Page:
Here are a couple more,slabertooch said:I was at Cherry Point Air Station in NC inspecting an armory prior to deployment, and was driving past the flight line and noticed a young Marine behind a CH-46 waving a trash bag in the air.
Walked into the armory and asked the SSgt what was going on, and he laughed and said that they had a new guy check in that day.
They sent him out on the tarmac to get exhaust samples from the helo.
We also would send new check-ins down to the AAV, "docks" in the bay, to get 500 yards of shoreline.
But the best one was when we were out in the field at Lejeune.
came back from a patrol and saw two PFCs sitting around a box of chem-lights breaking them and shaking them, looking at them then throwing them into a pile. Over out of the way, two SSgts were sittting laughing looking at them through NVGs.
They had told the PFCs to check all the chem-lights to see if they worked, and to throw away the ones that didn't light up. What they didn't tell them was, they were IR chem-lights.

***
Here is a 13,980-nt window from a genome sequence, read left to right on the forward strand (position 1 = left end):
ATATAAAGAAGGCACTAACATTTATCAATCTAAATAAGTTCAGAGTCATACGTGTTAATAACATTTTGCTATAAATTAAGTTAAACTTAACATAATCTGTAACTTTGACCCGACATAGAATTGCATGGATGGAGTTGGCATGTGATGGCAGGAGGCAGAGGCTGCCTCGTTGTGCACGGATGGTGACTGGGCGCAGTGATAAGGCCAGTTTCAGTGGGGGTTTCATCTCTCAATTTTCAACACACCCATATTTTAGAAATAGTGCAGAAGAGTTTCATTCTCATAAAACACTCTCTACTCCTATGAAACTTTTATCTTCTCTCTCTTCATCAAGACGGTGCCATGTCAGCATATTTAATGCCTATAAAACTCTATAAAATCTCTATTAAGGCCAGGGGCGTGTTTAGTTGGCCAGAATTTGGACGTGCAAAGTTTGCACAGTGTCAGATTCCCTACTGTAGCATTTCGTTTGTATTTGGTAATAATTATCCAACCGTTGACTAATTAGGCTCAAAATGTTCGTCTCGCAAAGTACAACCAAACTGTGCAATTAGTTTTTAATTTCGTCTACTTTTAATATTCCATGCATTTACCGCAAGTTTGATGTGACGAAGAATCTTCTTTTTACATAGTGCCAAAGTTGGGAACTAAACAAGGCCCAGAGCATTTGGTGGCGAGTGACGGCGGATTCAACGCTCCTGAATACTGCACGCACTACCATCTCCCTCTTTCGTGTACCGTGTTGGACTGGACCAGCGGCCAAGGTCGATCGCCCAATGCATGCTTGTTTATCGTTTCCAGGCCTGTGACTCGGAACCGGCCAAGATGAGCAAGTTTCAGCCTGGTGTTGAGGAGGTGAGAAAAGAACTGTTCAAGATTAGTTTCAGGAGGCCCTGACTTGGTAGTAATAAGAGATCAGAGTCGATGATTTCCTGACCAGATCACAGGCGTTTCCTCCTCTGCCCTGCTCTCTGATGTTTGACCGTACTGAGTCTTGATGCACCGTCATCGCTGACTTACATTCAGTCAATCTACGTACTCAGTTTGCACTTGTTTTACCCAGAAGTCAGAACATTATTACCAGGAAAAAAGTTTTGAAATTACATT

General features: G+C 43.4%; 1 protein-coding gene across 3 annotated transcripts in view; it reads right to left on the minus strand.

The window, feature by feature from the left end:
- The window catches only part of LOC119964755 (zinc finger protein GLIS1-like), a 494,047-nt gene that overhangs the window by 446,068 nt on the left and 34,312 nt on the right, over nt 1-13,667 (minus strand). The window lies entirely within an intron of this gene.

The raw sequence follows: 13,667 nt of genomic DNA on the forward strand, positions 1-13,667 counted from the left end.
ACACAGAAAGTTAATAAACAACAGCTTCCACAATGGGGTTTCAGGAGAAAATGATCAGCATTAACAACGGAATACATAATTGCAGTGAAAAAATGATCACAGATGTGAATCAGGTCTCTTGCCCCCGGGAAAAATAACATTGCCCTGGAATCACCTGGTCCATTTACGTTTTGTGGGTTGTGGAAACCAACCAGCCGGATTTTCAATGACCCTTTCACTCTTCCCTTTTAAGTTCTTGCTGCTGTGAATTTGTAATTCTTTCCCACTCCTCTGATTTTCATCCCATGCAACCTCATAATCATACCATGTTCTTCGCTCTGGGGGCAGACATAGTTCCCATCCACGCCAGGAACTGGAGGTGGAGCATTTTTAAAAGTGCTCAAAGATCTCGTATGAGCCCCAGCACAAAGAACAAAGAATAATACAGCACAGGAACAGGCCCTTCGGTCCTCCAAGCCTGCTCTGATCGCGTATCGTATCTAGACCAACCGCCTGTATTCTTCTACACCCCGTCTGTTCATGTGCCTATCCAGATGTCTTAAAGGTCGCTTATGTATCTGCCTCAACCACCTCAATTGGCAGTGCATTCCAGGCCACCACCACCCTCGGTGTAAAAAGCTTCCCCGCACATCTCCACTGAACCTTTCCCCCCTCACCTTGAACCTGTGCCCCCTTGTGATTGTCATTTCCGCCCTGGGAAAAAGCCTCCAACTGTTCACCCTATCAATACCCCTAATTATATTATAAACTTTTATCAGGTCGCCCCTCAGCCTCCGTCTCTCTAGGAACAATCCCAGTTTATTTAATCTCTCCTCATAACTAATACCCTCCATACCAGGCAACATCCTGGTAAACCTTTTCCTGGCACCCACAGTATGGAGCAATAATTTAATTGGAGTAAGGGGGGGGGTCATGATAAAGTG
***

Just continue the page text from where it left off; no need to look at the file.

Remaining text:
Another good one is to send a guy to the motor pool to get the keys to the CO's hummer.
Or over to supply to get batteries for the chem lights.
or send the new guy to supply to get a BA1100N with a ST ring attached.
What makes this especially funny is that the casualty in this case probably never questioned that he was being set up. The AN/PRC-77 or any other radio with the PRC nomenclature, were referred to as 'prick' devices. A 'PRICK-E-5' could be any sort of radio.Sgt.B said:Young PFC comes running up to me and says- Sgt.B, I'm looking for a PRICK E 5-- I hold my bearing and I yell-- Well you sure as @#$% found one, now get the @@#$% outa here!!!
In shock he responds Yes Sir!
I then kindly explain -- STOP!!!! What the @@#@%$% did you call me ? Do I look like a @@#$$% Sir to you? Get outa here!!
At that moment he remembered what an E5 is.
I miss those days.